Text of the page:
On Sunday, poll-bound West Bengal became the latest to join the band, reducing VAT by Re 1 on petrol and diesel. Rajasthan was the first to move on January 29, reducing VAT from 38% to 36%.
Assam, which too is going to polls, followed suit on February 12 by withdrawing additional tax of Rs 5 imposed last year to fund fight against Covid-19 pandemic.
Meghalaya has given the biggest relief of Rs 7.40 on petrol and Rs 7.10 on diesel, first with a rebate of Rs 2 followed by VAT reduction on petrol from 31.62% to 20% and from 22.95% to 12% on diesel.
But so far, the Centre has refused to cut excise duty it had cumulatively raised by Rs 13 a litre on petrol and Rs 16 on diesel between March and May 2020 when India’s crude purchase cost fell to $19.9/barrel as the pandemic shut down economies. It has, instead, blamed India’s dependence on oil imports and producers controlling output for fuel prices spiralling.
Oil minister Dharmendra Pradhan pointed fingers at the OPEC-Plus, saying the grouping “backtracked” on an “understanding” that production would be raised from January. On Saturday, finance minister Nirmala Sitharaman said the situation presented “dharm sankat (dilemma)” for the government.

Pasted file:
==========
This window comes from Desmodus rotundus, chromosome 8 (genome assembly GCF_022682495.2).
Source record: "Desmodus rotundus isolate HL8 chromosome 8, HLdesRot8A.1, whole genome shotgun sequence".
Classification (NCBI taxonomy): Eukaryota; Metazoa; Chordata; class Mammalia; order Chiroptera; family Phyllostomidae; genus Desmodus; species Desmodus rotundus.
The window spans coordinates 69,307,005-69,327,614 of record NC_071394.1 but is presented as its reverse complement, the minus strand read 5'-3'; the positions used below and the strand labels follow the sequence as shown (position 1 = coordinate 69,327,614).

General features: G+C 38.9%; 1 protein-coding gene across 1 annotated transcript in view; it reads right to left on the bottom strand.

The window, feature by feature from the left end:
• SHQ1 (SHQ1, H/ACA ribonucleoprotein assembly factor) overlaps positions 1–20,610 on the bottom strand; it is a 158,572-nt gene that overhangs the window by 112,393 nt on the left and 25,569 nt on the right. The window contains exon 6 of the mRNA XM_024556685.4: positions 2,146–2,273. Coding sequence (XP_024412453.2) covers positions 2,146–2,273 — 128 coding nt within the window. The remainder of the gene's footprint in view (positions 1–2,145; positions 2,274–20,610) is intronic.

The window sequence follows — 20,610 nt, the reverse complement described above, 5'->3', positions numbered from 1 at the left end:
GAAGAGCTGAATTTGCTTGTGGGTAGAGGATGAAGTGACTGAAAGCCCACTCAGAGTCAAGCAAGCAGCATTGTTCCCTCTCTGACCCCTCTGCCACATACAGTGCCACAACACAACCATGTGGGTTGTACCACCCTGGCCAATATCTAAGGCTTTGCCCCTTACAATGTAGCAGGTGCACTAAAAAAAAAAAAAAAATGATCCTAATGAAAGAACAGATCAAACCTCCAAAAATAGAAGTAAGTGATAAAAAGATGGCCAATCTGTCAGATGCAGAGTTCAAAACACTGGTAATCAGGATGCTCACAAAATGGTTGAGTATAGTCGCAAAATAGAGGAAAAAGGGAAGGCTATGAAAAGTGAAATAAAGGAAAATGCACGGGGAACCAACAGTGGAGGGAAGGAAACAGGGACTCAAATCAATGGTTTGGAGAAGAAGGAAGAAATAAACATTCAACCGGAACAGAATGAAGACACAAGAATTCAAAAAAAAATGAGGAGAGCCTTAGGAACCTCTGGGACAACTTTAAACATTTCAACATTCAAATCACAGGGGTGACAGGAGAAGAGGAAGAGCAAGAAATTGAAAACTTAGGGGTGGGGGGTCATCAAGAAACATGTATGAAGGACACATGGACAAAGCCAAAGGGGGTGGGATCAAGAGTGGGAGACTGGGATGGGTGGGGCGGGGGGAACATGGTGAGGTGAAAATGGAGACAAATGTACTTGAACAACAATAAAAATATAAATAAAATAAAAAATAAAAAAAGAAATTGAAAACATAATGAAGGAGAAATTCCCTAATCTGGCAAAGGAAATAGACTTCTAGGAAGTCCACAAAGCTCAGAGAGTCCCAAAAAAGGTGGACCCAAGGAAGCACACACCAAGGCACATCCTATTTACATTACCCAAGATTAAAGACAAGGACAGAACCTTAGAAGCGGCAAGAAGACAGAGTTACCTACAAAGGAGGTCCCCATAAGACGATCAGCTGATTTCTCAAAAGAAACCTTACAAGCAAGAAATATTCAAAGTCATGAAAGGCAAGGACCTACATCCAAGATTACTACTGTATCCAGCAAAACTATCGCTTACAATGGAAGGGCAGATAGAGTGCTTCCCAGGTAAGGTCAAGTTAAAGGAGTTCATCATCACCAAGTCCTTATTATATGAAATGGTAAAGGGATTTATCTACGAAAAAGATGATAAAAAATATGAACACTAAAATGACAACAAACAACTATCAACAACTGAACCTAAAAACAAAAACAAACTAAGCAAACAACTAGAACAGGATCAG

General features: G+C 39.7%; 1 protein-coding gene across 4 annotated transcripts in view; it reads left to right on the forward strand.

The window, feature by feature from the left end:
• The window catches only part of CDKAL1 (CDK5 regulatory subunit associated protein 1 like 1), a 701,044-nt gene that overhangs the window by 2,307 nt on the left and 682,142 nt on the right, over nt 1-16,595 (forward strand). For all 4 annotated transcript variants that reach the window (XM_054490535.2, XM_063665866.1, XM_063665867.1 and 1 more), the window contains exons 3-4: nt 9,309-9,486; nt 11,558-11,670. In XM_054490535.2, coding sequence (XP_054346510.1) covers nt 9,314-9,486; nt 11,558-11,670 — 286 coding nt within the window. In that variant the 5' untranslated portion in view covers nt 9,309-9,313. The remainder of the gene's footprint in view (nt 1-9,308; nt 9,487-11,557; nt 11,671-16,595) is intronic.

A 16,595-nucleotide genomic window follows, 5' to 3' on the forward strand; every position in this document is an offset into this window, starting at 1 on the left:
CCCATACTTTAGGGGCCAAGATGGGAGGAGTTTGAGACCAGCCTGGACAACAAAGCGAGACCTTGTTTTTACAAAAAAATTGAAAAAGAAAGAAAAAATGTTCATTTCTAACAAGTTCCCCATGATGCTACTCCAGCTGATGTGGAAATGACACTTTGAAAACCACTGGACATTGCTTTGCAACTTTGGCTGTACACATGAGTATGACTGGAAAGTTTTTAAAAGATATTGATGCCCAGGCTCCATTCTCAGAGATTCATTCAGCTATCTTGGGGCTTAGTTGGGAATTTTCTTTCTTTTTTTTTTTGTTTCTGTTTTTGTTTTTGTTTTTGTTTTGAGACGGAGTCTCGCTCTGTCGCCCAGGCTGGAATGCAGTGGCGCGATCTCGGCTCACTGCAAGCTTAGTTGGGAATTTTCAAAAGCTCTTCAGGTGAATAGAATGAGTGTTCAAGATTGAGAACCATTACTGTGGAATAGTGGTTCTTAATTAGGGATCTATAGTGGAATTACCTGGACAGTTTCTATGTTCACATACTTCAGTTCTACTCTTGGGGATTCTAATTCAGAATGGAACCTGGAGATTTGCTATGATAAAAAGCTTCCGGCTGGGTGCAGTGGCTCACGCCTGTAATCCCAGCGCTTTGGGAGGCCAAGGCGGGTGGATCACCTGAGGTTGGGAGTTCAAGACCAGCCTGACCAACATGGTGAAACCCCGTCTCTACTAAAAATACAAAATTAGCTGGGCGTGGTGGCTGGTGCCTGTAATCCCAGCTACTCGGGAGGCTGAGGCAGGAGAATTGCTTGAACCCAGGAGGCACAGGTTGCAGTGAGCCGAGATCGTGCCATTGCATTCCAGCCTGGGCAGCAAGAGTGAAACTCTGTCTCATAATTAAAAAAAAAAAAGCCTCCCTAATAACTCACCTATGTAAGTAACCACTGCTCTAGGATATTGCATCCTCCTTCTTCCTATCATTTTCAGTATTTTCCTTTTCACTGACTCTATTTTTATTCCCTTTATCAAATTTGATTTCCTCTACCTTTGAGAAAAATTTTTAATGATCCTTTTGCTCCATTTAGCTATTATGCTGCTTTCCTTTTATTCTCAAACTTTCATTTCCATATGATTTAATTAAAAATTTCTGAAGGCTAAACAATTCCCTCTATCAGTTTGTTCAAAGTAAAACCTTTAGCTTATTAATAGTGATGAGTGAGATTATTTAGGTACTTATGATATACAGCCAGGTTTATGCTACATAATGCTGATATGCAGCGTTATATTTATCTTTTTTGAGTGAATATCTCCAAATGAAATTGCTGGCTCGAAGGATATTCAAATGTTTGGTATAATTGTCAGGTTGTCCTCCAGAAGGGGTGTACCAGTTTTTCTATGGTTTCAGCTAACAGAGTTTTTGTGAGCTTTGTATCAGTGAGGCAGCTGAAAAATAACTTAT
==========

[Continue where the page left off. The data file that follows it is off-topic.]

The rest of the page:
So how much impact does crude have on pump prices? Consider: Petrol sold for Rs 89.21 and diesel Rs 79.70 a litre in Delhi — the reference market — on Sunday, when India purchased crude at about $63/barrel. On the same day a year ago, petrol cost Rs 71.89 and diesel Rs 64.65 when crude averaged $54.63/barrel for the month.?
This means pump prices have risen by 24%, even though the price charged to dealers have changed marginally and crude has become costlier by only 15% in a year.
The fly in the ointment is tax. Central excise on petrol has risen 64% from Rs 19.98 to Rs 32.90 and 74% from Rs 18.83 to Rs 32.90 on diesel.
Similarly, VAT on petrol has increased from Rs 15.25 to Rs 20.61 on petrol and from Rs 9.48 to Rs 11.80 on diesel. While excise duty remains the same, pump prices vary in states because of difference in VAT.
The Centre’s present refusal to give tax relief is unlike October 2018 when excise duty was cut by Rs 1.50 and state-owned fuel retailers were asked to give rebate of another after petrol prices hit the Rs 80 a litre-mark and diesel Rs 77 as India’s crude cost rose to $80 a barrel. Some 18 states too had lowered VAT, altogether reducing prices by about Rs 5 per litre.